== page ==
UK developers and funders pledge to invest hundreds of millions in sustainable development.

This week has seen the first World Health Organisation (WHO) Global Conference on Air Pollution and Health. While closer to home, October saw GB & NI’s first ever ‘Green GB&NI’ Week, with an aim of “bringing society together to tackle climate change”. 

The signs indicate a bubbling shift in the underbelly of the construction sector and firms are slowly but surely being pushed from all angles to go green. 

What’s the problem?

In 2016 the Royal College of Physicians produced a report stating that around 40,000 deaths each year in the UK are attributable to air pollution. Further to this the WHO has stated that air pollution is the biggest single environmental health risk, responsible for around 1 in 9 global deaths annually.

The NHS was hindered by an estimated bill of £1.7 million in 2017 purely due to Nitrogen Dioxide (commonly emitted by vehicles) and this figure rises sharply when particulate matter is considered (such as from dust pollution). Such stark statistics can no longer economically be ignored and it seems businesses and the government are standing up to invest in sustainable development.

From the government’s £3.5 billion plan to reduce air pollution in 2017, we’ve since seen the launch of the ‘Clean Air Strategy’ and subsequent bold moves such as the introduction of the Ultra Low Emission Zones in London in April 2019 and the introduction of Clean Air Zones (CAZ's) across 5 UK cities.

 "If we are to meet the 2050 targets of the Climate Change Act, then all housing in the UK must have zero carbon emissions" said a report from the Institution of Engineering and Technology.

Big changes and opportunities for construction

The first day of Green GB&NI Week saw over 30 influential UK companies, including financial services, developers and major brand retailers, pledged substantial long-term investment to emission-cutting initiatives: 

  • Kingfisher, which owns B&Q and Screwfix, will help their customers cut water and energy use in their homes by 50% by 2025.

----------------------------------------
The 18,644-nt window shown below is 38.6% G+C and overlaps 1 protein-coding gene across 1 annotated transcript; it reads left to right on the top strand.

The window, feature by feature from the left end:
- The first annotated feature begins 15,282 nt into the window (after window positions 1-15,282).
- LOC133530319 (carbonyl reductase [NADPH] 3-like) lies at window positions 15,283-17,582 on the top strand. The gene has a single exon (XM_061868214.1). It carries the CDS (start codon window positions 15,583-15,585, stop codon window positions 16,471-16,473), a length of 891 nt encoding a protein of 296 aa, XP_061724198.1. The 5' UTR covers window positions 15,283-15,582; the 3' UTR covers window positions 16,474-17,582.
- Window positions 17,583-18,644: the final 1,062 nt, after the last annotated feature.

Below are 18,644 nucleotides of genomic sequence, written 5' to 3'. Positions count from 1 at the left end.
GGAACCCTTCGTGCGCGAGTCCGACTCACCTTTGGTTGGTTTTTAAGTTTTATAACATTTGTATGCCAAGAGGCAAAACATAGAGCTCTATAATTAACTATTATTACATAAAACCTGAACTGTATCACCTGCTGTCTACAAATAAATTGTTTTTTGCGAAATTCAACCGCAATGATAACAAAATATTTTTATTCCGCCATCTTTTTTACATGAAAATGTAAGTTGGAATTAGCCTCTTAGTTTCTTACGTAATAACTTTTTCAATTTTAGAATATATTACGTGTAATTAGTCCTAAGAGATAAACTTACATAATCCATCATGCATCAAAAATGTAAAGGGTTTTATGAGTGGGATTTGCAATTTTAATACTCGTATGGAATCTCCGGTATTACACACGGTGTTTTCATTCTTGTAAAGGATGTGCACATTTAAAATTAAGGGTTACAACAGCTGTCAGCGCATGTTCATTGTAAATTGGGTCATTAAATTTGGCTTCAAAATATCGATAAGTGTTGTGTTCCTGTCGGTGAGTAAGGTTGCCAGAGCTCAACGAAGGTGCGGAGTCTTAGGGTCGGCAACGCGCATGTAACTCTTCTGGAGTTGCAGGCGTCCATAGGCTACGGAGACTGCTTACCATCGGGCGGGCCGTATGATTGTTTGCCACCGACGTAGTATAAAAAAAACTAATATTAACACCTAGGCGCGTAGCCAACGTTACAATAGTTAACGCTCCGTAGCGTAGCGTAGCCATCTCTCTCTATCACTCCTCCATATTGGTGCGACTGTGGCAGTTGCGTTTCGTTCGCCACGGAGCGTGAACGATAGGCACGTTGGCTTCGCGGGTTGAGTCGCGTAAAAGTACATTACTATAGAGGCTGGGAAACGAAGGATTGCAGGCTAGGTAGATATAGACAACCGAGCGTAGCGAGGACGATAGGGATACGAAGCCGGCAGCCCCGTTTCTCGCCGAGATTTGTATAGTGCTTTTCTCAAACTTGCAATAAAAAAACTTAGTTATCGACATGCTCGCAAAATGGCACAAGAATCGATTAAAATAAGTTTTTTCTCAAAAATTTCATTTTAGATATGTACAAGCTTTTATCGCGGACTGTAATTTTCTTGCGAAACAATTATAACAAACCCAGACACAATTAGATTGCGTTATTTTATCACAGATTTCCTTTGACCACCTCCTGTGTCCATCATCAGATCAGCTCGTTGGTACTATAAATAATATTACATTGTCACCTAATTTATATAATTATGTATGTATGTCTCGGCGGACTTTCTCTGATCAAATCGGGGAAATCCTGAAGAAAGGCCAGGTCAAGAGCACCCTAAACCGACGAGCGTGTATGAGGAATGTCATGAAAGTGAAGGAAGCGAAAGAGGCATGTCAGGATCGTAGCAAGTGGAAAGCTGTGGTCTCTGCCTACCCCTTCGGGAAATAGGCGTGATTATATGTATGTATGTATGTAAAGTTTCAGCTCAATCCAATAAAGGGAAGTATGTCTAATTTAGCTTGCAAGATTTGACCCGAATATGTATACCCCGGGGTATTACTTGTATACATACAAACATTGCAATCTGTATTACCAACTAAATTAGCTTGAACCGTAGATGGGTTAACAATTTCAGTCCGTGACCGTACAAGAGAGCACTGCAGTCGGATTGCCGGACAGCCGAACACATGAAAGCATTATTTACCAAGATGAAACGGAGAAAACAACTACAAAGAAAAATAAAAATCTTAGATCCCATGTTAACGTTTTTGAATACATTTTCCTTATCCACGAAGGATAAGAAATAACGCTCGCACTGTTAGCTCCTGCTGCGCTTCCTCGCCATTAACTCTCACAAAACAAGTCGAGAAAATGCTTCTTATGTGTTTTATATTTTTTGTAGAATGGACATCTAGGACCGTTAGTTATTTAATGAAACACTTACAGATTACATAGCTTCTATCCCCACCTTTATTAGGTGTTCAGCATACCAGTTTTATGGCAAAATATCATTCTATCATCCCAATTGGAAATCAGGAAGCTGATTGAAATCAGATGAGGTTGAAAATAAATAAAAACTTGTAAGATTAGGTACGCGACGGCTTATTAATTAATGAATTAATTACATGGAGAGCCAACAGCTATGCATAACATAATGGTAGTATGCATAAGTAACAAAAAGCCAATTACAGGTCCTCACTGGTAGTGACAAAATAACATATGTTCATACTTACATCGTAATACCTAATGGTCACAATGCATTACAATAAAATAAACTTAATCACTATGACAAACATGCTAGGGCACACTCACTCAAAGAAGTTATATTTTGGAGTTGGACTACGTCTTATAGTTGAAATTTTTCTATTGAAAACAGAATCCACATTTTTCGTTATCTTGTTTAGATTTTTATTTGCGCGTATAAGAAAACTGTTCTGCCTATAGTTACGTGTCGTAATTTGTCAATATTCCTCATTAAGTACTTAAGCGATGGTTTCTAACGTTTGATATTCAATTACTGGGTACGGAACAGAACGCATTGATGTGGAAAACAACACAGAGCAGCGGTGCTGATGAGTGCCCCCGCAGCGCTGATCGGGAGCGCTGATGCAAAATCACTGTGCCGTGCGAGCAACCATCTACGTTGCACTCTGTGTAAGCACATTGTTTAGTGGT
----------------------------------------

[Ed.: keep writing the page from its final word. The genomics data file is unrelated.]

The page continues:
• John Lewis Partnership is to replace their 500 fleet of delivery trucks with bio-methane clean machines by 2028, a move that will emissions by over 80% - an equivalent carbon-footprint of 6,000 UK households.
  • EDF Energy has committed to electrifying its own fleet of around 1,500 vehicles by 2030.
  • Barratt Developments will reduce construction waste intensity by 20% per annum by 2025 and will procure renewable energy for 100% of non-landlord supplied offices by the end of October 2018.
  • HSBC UK Pensions Scheme confirmed an investment of £250 million into the UK’s thriving renewable energy infrastructure, particularly solar parks and wind farms around the UK.
  • Amazon also announced a deal to power its UK buildings with 100% renewable energy as well as planning to deploy up to 20MW of large-scale rooftop solar systems on 10 of its fulfilment centres in the UK over the coming 18 months.

This is addition to the government's previous pledge to invest £400 million in electric (EV) infrastructure in the summer, leading the way for the construction of electric charging points in major cities, with a view to extend this nationally.  

In summary this is great news for construction

These investments present exciting opportunities for the construction industry to play a huge role in enabling this change for today, and for future developments.

Furthermore, it looks like not only change for big businesses; smaller firms will also be supported during this new era, as the UK Department for Business, Energy and Industrial Strategy announced in the same week up to £7 million in funding to be invested in Spring 2019 to encourage smaller businesses to take up energy efficiency projects.